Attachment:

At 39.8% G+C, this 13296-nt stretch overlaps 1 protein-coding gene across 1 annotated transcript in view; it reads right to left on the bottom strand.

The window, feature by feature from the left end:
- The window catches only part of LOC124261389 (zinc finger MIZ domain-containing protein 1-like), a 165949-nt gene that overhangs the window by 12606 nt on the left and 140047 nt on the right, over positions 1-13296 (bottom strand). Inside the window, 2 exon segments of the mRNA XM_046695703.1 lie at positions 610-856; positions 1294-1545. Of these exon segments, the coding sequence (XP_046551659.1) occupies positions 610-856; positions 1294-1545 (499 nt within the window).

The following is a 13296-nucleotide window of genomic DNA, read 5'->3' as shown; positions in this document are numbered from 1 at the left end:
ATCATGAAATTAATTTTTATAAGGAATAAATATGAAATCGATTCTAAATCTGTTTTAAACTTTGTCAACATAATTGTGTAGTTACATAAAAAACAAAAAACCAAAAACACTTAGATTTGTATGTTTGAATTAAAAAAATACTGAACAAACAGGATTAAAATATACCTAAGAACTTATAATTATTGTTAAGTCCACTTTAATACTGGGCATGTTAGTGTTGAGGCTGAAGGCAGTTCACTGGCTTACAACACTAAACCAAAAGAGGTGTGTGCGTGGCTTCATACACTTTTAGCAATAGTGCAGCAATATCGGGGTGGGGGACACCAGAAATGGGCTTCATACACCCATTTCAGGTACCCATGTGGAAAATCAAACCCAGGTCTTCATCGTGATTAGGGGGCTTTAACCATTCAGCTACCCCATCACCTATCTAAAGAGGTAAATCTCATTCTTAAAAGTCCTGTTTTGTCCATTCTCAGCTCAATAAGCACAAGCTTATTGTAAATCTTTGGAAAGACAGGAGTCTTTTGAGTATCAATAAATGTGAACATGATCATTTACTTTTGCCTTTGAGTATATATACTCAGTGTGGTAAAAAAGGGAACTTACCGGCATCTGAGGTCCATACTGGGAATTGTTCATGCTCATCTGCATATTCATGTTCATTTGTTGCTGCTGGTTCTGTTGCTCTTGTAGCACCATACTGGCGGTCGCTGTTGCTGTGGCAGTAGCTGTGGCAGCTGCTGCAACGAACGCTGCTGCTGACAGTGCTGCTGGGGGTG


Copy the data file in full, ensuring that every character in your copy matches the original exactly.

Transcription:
At 39.8% G+C, this 13296-nt stretch overlaps 1 protein-coding gene across 1 annotated transcript in view; it reads right to left on the bottom strand.

The window, feature by feature from the left end:
- The window catches only part of LOC124261389 (zinc finger MIZ domain-containing protein 1-like), a 165949-nt gene that overhangs the window by 12606 nt on the left and 140047 nt on the right, over positions 1-13296 (bottom strand). Inside the window, 2 exon segments of the mRNA XM_046695703.1 lie at positions 610-856; positions 1294-1545. Of these exon segments, the coding sequence (XP_046551659.1) occupies positions 610-856; positions 1294-1545 (499 nt within the window).

The following is a 13296-nucleotide window of genomic DNA, read 5'->3' as shown; positions in this document are numbered from 1 at the left end:
ATCATGAAATTAATTTTTATAAGGAATAAATATGAAATCGATTCTAAATCTGTTTTAAACTTTGTCAACATAATTGTGTAGTTACATAAAAAACAAAAAACCAAAAACACTTAGATTTGTATGTTTGAATTAAAAAAATACTGAACAAACAGGATTAAAATATACCTAAGAACTTATAATTATTGTTAAGTCCACTTTAATACTGGGCATGTTAGTGTTGAGGCTGAAGGCAGTTCACTGGCTTACAACACTAAACCAAAAGAGGTGTGTGCGTGGCTTCATACACTTTTAGCAATAGTGCAGCAATATCGGGGTGGGGGACACCAGAAATGGGCTTCATACACCCATTTCAGGTACCCATGTGGAAAATCAAACCCAGGTCTTCATCGTGATTAGGGGGCTTTAACCATTCAGCTACCCCATCACCTATCTAAAGAGGTAAATCTCATTCTTAAAAGTCCTGTTTTGTCCATTCTCAGCTCAATAAGCACAAGCTTATTGTAAATCTTTGGAAAGACAGGAGTCTTTTGAGTATCAATAAATGTGAACATGATCATTTACTTTTGCCTTTGAGTATATATACTCAGTGTGGTAAAAAAGGGAACTTACCGGCATCTGAGGTCCATACTGGGAATTGTTCATGCTCATCTGCATATTCATGTTCATTTGTTGCTGCTGGTTCTGTTGCTCTTGTAGCACCATACTGGCGGTCGCTGTTGCTGTGGCAGTAGCTGTGGCAGCTGCTGCAACGAACGCTGCTGCTGACAGTGCTGCTGGGGGTG